4 reasons echidnas really are remarkable

Echidnas look like a quirky blend of hedgehog and anteater. But they’re not related to these creatures at all. They’re even more mysterious and unusual than commonly assumed.

Australia has just one species, the short-beaked echidna (Tachyglossus aculeatus), which roams virtually the entire continent. But it has five subspecies, which are often markedly different. Tasmanian echidnas are much hairier and Kangaroo Island echidnas join long mating trains.

Here are four things that make echidnas remarkable.

1: They’re ancient egg-laying mammals

Short-beaked echidnas are one of just five species of monotreme surviving in the world, alongside the platypus and three worm-eating long-beaked echidna species found on the island of New Guinea.

These ancient mammals lay eggs through their cloacas (monotreme means one opening) and incubate them in a pouch-like skin fold, nurturing their tiny, jellybean-sized young after hatching.

2: From deserts to snow, echidnas are remarkably adaptable

There are few other creatures able to tolerate climate ranges as broad. You can find echidnas on northern tropical savannah amid intense humidity, on coastal heaths and forests, in arid deserts and even on snowy mountains.

3: Mating trains and hibernation games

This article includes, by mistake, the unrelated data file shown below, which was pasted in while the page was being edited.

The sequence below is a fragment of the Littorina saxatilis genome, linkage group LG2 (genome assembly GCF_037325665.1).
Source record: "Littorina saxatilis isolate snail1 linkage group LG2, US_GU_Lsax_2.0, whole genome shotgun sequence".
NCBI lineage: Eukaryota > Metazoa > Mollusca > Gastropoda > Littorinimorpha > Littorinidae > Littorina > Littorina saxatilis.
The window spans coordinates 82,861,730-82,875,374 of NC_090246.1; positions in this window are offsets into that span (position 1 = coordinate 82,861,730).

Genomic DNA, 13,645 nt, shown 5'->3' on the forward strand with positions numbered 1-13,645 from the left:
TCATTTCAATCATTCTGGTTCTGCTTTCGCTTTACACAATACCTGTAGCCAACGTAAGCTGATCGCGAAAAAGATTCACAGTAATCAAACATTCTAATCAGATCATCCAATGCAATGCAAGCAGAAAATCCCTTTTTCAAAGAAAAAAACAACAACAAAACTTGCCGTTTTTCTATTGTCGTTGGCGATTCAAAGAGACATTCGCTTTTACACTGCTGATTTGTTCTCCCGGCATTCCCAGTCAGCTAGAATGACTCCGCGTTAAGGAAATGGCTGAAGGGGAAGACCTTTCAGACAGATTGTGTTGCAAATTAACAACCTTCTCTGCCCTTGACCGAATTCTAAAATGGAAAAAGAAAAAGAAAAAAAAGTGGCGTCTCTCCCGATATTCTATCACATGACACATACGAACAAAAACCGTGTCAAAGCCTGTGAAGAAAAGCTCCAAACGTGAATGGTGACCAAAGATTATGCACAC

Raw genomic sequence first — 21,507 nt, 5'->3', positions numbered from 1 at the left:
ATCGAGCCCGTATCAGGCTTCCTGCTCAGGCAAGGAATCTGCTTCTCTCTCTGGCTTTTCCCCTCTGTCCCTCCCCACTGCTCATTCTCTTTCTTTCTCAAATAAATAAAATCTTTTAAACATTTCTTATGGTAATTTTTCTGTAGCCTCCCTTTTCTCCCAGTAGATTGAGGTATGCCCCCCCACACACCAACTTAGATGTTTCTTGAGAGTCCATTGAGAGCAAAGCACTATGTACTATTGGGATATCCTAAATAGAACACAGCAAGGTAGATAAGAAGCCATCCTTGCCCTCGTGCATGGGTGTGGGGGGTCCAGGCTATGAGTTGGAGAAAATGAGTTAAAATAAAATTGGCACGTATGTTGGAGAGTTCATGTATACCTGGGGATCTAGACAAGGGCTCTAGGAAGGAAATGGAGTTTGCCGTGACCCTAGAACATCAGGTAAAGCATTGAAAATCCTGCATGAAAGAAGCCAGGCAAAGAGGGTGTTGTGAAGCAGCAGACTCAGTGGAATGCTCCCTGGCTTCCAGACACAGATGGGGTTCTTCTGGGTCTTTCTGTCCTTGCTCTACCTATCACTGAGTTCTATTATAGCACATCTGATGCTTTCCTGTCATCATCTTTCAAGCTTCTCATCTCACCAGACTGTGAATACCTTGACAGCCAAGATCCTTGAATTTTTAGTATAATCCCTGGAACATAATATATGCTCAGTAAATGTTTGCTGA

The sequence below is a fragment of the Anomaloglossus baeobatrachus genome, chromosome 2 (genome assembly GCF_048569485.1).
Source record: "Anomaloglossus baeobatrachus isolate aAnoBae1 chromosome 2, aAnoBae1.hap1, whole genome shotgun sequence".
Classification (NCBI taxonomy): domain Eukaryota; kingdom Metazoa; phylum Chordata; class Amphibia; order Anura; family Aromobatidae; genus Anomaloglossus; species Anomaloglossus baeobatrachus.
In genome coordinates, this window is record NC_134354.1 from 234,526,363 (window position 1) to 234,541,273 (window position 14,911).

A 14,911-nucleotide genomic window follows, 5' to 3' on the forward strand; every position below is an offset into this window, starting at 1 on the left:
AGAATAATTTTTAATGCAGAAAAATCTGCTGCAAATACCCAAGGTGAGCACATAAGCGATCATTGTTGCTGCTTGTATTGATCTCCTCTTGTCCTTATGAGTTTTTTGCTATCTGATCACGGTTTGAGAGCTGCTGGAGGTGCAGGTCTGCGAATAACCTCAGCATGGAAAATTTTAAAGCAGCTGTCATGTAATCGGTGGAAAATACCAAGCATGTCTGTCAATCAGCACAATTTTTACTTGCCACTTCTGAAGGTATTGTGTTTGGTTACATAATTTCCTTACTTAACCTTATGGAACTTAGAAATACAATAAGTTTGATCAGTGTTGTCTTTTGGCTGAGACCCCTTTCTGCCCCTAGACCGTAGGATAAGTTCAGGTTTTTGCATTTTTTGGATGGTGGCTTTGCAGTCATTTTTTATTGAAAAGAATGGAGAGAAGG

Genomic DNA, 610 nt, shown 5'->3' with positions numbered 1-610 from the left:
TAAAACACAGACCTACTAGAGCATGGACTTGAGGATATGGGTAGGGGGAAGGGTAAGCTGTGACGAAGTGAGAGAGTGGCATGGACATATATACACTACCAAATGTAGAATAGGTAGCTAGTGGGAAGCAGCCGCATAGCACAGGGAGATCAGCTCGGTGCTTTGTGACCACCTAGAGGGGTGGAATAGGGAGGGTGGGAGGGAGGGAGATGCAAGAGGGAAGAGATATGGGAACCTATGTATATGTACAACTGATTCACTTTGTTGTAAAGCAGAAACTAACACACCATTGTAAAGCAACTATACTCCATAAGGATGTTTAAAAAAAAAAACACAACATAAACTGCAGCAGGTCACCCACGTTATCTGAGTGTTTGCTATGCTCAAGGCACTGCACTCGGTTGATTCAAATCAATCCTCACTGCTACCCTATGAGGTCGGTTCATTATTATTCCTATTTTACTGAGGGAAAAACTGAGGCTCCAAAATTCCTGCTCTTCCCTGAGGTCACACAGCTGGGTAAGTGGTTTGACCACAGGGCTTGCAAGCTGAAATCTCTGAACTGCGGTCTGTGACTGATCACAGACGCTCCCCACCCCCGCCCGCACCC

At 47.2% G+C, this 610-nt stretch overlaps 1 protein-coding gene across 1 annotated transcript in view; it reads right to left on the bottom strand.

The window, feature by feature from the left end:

Remarkably, the subspecies have very different approaches to mating. You might have seen videos of Kangaroo Island mating trains, a spectacle where up to 11 males fervently pursue a single female during the breeding season. Other subspecies do this, but it’s most common on Kangaroo Island. Scientists believe this is due to population density.

Pregnancy usually lasts about three weeks after mating for Kangaroo Island echidnas, followed by a long lactation period of 30 weeks for the baby puggle.

But Tasmanian echidnas behave very differently. During the winter mating season, males seek out hibernating females and wake them up to mate. Intriguingly, females can put their pregnancy on hold and go back into hibernation. They also have a shorter lactation period, of only 21 weeks.

4: What do marsupials and monotremes have in common?

Marsupials bear live young when they’re very small and let them complete their development in a pouch. Despite this key difference with monotremes, there’s a fascinating similarity between Australia’s two most famous mammal families.

At 17 days after conception, the embryo of the tammar wallaby (Macropus eugenii) hits almost exactly the same developmental milestone as echidna embryos. Both are in the somite stage, where paired blocks of tissue form along the notochord, the temporary precursor to the spinal cord, and each have around 20 somites.

What’s remarkable about this? Monotremes branched off from other mammals early on, between 160 and 217 million years ago. Marsupials branched off later, at around 143–178 million years ago.

Yet despite millions of years of evolutionary pressure and change, these very different animals still hit a key embryo milestone at the same time. This striking parallel suggests the intricate process has been conserved for over 184 million years.

Read the whole story at the Conversation.